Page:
Particularly in areas that move quickly, it would be easy to think it’s easier to remain in your comfort zone. Tech and app development are so often associated with 30-somethings in Silicon Roundabout that hearing a 58-year-old is successfully taking on the teenage market definitely makes a striking story. With his app Shuttersong, enabling people to marry their photographs with audio recording and music, William Agush knew he had something that could capture the imagination of a young demographic. He explains: “This came from watching my son and his friends grow up and knowing that music can be such an integral part of teenagers’ lives.”

Trying to put yourself into the shoes of someone 40 years your junior may seem like a daunting task but actually Agush found this relatively easy to transcend. “Whenever I look at one of, say, the young people that were in our beta test, I just try and pretend I’m them,” he says. “‘Why do they take pictures? What would sound add to the equation? Why would they want to do this?’”

And, in part, this ability to think beyond the boundaries of demographic has helped the app reach much wider audiences. Agush comments: “One of our biggest users is in his 80s, so it was a lot of fun to come up with something that was just as inspiring for a 14-year-old as an 80-year-old.”

The ability to relate to one’s audience is undeniably important but can the age of an entrepreneur affect how seriously the wider market is willing to take an enterprise? Since starting BagServant and SaleServant, Gourdie has met plenty of younger people with a great deal of passion and drive. “One of them is really determined and she’s 24,” she recalls. “She wants to work with others and help them to  grow.” However, she does acknowledge young people like this might face an uphill struggle for credibility. She continues: “In some situations  you also have to work harder for people to believe you actually have the expertise.”

However, there is a flip-side to this, particularly within certain sectors. “There are definitely investors who can’t quite get past the age thing,” comments Agush. But whilst it might be tempting to go in all guns blazing and explain why you can relate to your audience, he found a route that more effectively proved it wasn’t a factor. “Ultimately, I was just able to get past the whole subject of age by never even mentioning it,” he says. “What I did do is focused on all the years of operating experience, all the experience in figuring out what markets to enter, all the failures.”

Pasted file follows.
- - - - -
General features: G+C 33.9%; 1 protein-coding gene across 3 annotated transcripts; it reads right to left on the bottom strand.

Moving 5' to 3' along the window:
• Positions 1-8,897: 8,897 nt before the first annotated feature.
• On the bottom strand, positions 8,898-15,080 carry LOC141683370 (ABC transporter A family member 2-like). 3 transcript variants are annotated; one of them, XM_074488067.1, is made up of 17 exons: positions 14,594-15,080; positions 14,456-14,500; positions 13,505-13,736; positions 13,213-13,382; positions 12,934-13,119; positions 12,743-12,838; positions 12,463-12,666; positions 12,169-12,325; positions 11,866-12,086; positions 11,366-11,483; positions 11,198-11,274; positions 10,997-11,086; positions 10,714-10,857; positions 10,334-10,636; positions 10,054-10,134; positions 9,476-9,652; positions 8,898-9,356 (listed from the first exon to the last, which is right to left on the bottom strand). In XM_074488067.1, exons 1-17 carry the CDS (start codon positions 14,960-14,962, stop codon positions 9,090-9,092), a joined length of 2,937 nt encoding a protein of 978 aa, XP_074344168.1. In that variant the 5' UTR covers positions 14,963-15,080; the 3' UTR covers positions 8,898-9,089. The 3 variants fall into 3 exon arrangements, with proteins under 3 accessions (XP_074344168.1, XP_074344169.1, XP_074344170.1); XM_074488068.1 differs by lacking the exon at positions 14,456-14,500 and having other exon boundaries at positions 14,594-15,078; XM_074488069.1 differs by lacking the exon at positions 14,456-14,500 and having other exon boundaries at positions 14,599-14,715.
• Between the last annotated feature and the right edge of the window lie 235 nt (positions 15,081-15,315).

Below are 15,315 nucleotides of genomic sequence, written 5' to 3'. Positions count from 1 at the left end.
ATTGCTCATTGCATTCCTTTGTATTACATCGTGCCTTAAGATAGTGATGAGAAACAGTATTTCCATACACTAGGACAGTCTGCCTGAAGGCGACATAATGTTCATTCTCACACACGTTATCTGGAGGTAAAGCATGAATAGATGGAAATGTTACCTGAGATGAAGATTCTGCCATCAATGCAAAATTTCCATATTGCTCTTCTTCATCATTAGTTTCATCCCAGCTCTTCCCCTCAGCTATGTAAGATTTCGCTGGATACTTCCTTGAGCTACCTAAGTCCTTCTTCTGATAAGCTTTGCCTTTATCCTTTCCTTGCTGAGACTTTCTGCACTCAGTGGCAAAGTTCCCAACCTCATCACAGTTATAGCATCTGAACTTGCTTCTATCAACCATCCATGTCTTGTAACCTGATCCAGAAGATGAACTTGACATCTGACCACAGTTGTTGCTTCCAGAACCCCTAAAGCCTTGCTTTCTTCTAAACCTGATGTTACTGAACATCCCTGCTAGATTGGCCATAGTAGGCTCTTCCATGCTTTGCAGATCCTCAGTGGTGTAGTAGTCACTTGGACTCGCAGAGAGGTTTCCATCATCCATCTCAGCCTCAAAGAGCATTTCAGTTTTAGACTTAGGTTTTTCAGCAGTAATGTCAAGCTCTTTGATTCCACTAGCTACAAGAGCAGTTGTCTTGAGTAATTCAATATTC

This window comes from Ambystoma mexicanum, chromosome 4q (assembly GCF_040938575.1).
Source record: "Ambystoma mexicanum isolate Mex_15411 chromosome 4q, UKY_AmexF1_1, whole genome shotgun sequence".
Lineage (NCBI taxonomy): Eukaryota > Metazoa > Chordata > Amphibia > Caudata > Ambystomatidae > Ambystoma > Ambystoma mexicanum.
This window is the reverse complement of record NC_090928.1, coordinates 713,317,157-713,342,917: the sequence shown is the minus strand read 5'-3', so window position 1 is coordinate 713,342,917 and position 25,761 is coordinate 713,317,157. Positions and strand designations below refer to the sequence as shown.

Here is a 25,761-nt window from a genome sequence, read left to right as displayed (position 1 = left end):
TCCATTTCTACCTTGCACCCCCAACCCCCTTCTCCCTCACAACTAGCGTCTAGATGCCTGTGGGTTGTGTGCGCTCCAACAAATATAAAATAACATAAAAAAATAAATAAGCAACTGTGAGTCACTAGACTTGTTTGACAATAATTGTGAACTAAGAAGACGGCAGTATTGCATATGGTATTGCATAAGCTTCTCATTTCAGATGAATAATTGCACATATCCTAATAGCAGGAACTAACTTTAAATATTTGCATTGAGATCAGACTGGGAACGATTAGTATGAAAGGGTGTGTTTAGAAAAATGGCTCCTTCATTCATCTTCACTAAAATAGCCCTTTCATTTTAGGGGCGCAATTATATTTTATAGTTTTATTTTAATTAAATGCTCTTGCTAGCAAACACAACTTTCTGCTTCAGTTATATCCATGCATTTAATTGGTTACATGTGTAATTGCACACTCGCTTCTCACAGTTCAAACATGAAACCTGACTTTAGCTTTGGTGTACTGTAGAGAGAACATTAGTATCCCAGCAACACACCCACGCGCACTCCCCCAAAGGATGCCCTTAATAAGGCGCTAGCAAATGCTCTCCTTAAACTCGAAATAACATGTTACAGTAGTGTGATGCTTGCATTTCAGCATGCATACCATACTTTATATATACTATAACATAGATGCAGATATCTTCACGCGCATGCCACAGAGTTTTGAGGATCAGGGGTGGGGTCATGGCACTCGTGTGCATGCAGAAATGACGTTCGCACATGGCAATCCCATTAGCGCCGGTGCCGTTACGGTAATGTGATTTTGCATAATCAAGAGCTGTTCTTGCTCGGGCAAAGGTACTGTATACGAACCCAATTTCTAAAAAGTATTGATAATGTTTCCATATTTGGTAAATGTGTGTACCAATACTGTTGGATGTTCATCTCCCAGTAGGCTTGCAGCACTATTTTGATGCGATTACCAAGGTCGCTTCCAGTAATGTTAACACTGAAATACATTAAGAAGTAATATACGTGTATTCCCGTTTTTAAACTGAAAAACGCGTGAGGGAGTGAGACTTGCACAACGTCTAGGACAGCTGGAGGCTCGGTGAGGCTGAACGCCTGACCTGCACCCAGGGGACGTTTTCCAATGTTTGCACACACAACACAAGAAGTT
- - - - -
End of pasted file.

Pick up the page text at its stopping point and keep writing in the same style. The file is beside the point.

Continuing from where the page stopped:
In actuality though, what might be perceived in some circles as a disadvantage can actually be the key string to an enterprise’s bow. “Our age gives us a slight novelty value in this industry,” Shure says. For an enterprise that has so strongly relied on disrupting standard expectations of more mature women, having such a remarkable pair of entrepreneurs to head the organisation has actual given them their key differentiating factor. “There is an expectation of who is coming up in this industry and we are very much outside that norm,” she comments. “They look at us and think, ‘wow, that’s different, that’s new’ and that has worked in our favour. Because we don’t conform to the stereotype, we’re able to transcend expectations.”

Ultimately though, for any enterprise looking to ensure it isn’t simply defined or reduced to the age of its entrepreneurs, the key step is to ensure you make the most of the life experiences of all of your staff and guarantee you have a healthy mix throughout the organisation. Given Cream Consultancy was founded by two individuals at different stages of life, inevitably they have found this breadth of perspective to be one of their most vital assets. “We’ve got an apprentice who’s 17 and the speed at which she can do things and what she’s aware of is phenomenal,” comments Hudson. “But at the other end, Jane knows a lot more about other things and has more experience in lots of other ways.”

Evidently, age shouldn’t be a barrier to any entrepreneur looking to set up. However, used appropriately, one’s experiences, regardless of age, should be more than enough to secure the success of an enterprise. 

About the Author

Josh Russell

Josh Russell

Our former editor, Russell was the man in charge of properly apostrophising our publication and ensuring Oxford commas are mercilessly excised. Our former digital doyen, he’s also a Photoshop pro, a dab hand with InDesign and the man to go to if you need a four-hour soliloquy about the UK's best silicon startups.